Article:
Mention mindfulness to me I start sweating, itching, and strategize my exit that includes rolling under tables, jumping over chairs, and ducking around anything that gets in my way. This even after a summer of morning meditations I finally stretched out to 20 minutes at a time. I may or may not have improved the rest of my day, but for about three months I set out to meditation and succeeded.
If meditation is not your thing I have found other mindful activities that help me slow down and ground myself in times of anxiety.
Depending on the situation, it may be only 3 slow deep breaths, or five minutes of mindful breathing (some may define the latter as meditation, but I do not because it will freak me out)
For about five minutes just experience what is going on. If there is noise, listen to it, if there is activity, concentrate on it, if people are moving, find the rhythm. Just pay attention to everything. I read about this one in reference to panic attacks. When feeling one come on, start experiencing what is real and concrete. If you are a stickler for specifics, the next suggestion will provide guidance.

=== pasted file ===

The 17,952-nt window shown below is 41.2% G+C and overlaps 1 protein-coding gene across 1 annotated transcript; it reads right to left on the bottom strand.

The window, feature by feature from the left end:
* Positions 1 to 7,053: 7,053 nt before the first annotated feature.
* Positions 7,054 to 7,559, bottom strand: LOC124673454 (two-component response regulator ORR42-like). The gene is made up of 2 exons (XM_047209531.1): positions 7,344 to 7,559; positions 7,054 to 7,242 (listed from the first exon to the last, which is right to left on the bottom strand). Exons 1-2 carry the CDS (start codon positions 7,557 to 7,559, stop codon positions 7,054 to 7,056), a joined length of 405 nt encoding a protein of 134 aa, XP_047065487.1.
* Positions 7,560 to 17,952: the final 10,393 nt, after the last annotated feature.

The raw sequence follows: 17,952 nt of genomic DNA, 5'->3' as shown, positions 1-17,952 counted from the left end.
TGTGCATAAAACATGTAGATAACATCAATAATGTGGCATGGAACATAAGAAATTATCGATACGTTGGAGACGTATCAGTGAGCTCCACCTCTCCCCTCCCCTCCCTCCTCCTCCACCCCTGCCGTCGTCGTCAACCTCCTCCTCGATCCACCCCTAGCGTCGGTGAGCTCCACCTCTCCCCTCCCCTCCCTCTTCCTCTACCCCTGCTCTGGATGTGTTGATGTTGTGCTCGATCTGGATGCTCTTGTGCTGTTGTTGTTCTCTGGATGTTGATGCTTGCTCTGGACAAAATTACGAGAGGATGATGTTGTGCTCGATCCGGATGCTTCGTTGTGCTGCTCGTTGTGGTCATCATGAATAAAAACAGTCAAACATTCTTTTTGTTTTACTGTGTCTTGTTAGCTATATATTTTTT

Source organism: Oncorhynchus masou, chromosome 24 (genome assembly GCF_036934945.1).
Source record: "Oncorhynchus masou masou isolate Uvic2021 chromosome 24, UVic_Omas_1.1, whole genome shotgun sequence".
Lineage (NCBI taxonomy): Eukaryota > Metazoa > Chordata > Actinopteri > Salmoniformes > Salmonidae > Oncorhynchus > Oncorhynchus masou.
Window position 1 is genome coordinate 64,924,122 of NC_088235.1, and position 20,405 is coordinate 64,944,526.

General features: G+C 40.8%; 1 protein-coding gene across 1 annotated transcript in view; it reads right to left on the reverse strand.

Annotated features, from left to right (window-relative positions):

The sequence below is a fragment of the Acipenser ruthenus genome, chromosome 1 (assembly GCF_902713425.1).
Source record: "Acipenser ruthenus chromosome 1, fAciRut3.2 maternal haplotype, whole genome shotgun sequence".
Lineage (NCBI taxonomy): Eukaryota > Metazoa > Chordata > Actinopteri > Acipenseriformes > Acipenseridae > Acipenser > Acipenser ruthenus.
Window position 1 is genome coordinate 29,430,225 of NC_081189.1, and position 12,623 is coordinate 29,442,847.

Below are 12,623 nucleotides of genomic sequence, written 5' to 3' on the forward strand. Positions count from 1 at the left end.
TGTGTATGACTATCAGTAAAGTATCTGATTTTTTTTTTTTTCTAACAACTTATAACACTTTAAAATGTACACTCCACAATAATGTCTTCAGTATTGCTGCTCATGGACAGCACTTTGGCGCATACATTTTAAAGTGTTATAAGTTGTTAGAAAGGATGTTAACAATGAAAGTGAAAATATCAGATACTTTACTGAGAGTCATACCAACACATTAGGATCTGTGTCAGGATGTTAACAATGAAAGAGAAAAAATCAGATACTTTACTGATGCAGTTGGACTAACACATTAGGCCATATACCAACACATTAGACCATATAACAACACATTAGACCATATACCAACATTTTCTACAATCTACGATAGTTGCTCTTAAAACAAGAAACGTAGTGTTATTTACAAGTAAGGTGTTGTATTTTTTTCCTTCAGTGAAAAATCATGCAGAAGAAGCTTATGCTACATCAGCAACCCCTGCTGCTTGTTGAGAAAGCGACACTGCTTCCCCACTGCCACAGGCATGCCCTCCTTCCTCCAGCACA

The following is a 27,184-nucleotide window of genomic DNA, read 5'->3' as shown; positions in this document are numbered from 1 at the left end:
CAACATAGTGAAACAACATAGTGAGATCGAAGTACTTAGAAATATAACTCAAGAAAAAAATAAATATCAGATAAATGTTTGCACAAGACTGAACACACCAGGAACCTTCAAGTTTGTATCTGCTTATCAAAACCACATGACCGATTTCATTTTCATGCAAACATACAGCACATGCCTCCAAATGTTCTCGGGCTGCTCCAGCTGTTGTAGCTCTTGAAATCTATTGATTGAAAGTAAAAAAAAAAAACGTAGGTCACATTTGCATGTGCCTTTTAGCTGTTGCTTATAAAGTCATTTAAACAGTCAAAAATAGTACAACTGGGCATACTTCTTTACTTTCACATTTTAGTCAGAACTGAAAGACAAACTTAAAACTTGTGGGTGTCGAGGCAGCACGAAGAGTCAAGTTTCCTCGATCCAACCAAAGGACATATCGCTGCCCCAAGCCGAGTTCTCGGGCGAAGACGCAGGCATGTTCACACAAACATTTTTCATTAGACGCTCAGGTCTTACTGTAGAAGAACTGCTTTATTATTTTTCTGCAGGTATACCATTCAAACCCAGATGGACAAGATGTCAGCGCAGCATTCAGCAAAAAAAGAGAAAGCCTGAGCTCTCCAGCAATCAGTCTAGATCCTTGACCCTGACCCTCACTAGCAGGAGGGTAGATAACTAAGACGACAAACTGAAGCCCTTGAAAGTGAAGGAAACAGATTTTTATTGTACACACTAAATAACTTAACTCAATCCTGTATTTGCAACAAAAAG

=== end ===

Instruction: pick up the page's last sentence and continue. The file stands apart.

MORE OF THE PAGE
Five Senses Exercises*
Notice five things you can see
Look around, bring attention to five things. Something not normally noticed, a shadow, a crack in the concrete, a brick in a building, etc.
Notice four things to feel
Bring awareness to four things touching you, the texture of pants on the leg, air on skin, temperature, pressure, etc.
Notice three things you can hear
Listen to birds, motors humming, traffic
Notice two things you can smell
Find the things usually filtered out, pleasant or unpleasant
Notice one thing you can taste
Drink a glass of water and pay attention to what it tastes like, can it be described. No water available? Use anything, even taste the air.
Most of us have some kind of exercise routine. The key word here is “routine”. Many of us have earbuds in, music playing, listening to books, or watching TV, ANYTHING to distract us from exercise. Recently though I was doing some functional work with a medicine ball. This specific exercise was lifting it up on one side of my body, lifting it overhead, and down the other side. Simple enough. Normally, I am just counting and thinking of other things, but this time I wondered, “why am I rushing?”
With that, I decided not to rush and to consider every part of my body that was activated while moving through these movements. Not only was it almost enjoyable, it gave me an appreciation for my body, the muscles, bones, ligaments, my mind, it all worked together, and I was the conductor. Pretty cool.